“I for one hate having to watch people who cover this beat display the disillusionment that comes with covering it. It is a thankless job — no respect from your peers, no respect from the industry and you very rarely get what you want and everyone thinks you’re a whore for somebody. So why do it? Why indeed.”

    Wells to Stone: Because the quality of life of even a fairly successful (i.e., well read, ad-supported) Hollywood awards-season commentator and critic is quite rich and bountiful and rewarding, despite all the negatives.

  5. Billie Holiday: “There’s no damn business like show business — you have to smile to keep from throwing up.”

  6. Clooney’s good in THE DESCENDANTS but it seemed more like a repurposing of his outstanding UP IN THE AIR performance than something new. Three cheers for a comedy winner–one we may never have to see again, if Roberto Beningni, under the radar here in the US since 1998, is any indication.

  7. Clooney gave another ho-hum performance. The man doesn’t do anything there anymore. You want to see a man have a real troubled relationship with his daughters, just watch the final scene of Rampart, where Woody doesn’t say anything but just slightly waves to his eldest.

    Dujardin was great in his role, and completely sold the movie.

    And while Jeff lists a couple of movies from ’99, he must realize, that aside from AB and The Insider, The Green Mile was nominated over the rest of them.

  8. I’d argue that Clooney was a good three or four shades better in The Descendants than he was in Up in the Air – more rounded, more vulnerable. The movie, on the other hand, is about a thousand times better.

  9. The Descendants is kind of lousy, and although I know exactly how it’s Wells catnip, I wish you’d look past the obvious “serious adult” nonsense and see that it’s poor craftsmanship, and Clooney gives one of the least lived-in performances of his career. Dujardin winning here is great and right, even if the film is sort of trifle-ish. What he did was not easy, and doesn’t boil down to simply dancing and turning on the charm. His George Valentine is a self-destructive egomaniac, and Dujardin gets at that really well. if The Artist is about anything, it’s about male hubris. Besides, how many fucking awards does Clooney need? It’s too fucking early in his no doubt lengthy career for him to win a SECOND OSCAR. I happen to think his work in Syriana was top-shelf stuff, and way more “real” and authentic than his work in The Descendants.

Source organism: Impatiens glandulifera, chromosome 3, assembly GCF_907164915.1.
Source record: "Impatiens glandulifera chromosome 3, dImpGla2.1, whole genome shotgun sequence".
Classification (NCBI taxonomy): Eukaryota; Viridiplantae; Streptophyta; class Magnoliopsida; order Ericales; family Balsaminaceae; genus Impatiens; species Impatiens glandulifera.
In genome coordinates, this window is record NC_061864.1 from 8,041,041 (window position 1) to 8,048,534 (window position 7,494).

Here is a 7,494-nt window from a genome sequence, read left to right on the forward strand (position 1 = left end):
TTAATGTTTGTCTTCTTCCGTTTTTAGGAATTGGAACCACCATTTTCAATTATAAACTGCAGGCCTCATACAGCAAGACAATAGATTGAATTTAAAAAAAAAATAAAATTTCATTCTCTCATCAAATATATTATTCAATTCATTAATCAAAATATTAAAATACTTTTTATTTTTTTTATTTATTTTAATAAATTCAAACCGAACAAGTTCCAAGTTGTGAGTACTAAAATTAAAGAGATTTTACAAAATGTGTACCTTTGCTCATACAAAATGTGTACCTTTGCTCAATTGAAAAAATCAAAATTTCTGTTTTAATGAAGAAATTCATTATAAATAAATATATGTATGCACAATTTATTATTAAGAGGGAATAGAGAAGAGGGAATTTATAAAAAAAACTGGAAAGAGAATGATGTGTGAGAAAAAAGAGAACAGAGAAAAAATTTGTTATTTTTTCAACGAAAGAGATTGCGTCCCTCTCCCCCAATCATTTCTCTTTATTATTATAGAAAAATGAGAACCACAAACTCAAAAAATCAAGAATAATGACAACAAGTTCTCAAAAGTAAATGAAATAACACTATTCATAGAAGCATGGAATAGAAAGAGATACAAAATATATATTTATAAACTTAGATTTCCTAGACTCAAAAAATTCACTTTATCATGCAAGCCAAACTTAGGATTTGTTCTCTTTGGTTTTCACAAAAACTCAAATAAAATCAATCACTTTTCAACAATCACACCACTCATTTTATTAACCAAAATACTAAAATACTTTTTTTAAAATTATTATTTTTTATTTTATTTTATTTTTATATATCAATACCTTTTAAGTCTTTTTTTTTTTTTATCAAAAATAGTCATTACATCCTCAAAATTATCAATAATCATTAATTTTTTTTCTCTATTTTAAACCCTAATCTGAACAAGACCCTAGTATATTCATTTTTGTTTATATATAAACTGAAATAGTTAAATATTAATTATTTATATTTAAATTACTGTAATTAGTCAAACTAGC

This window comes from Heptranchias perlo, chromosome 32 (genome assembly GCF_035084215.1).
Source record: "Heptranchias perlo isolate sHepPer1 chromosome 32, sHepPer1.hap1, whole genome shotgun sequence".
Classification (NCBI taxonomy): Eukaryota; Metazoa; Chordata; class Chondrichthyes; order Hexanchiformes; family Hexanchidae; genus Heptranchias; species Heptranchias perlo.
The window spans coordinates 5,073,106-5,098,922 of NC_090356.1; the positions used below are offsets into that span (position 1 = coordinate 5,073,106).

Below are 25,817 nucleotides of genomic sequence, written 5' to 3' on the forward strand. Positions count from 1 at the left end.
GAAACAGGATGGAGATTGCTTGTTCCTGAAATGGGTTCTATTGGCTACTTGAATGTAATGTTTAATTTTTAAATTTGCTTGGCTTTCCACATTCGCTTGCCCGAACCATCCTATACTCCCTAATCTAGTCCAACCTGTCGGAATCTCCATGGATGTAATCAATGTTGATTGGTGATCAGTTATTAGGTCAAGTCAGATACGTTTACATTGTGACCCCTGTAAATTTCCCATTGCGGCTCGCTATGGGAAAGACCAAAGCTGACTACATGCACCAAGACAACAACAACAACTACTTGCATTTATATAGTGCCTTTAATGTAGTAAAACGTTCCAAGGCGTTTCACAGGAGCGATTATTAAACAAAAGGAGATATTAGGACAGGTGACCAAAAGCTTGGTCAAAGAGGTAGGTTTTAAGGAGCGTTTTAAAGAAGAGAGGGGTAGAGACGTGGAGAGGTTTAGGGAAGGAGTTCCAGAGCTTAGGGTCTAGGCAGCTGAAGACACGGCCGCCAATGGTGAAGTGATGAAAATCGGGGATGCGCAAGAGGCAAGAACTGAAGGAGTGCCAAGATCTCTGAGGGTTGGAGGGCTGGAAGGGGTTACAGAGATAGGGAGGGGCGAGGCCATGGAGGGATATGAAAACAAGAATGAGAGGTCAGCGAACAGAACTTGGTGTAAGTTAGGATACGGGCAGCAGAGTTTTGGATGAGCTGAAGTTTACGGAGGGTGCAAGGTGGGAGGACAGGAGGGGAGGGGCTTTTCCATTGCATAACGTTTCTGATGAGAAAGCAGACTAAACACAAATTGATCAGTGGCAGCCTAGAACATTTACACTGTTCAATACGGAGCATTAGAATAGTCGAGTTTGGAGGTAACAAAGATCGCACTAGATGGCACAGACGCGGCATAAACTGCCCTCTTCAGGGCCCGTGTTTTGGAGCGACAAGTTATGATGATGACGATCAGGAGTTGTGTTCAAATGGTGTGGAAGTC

10. I was rooting for Brad Pitt but seeing he has no shot, I am 100% on Team Jean Dujardin. The Descendants was awful and Clooney was his usual dull self. Dujardin was delightful.

    And if you didn’t feel slightly moved by Viola Davis last night you might want to check your pulse. That was a great moment for so many reasons. No more important than it will drive the Streep fan boys crazy as they cry bloody murder that she is entitled to win for any film she is nominated won, even one as reprehensibly bad as The Iron Lady (which oh yeah BTW has tanked at the box office).

    Atleast we have some SUSPENSE in the top races this year. Davis vs Streep will go down to the wire esp if Streep wins BAFTA. As will Dejardin vs Clooney with maybe even Gary Oldman making a push?

    Based on who it’s down I would LOVE for Jean and Viola to repeat their wins at Oscar. Clooney and Streep have it all as it is and don’t need to win for such forgettable performances and films.

  11. And Sasha is 100% responding to Stu.

    Whine whine whine. People like Stu know what their getting into. Many of these art house films are lucky to even be in the conversation.

  12. I will say the biggest BS of the season is Plummer sweeping so easily. I doubt most have even seen that film. I saw it this week and I wish I hadn’t. Bad forgettable film. Plummer is winning cause he’s old, gay, and died. Nick Nolte was far superior in the underrated Warrior if we will want to hand out career achievements.

  13. Oh, and fuck the “spirit of 1999″ bullshit as the final Oscar favorites of that year were American Beauty, The Cider House Rules, The Green Mile, The Insider, and The Sixth Sense (you only mentioned two of those films).

    Lets not get delusional and suggest the Academy gave its rightful due to Being John Malkovich, Fight Club, Election, Buena Vista Social Club…etc.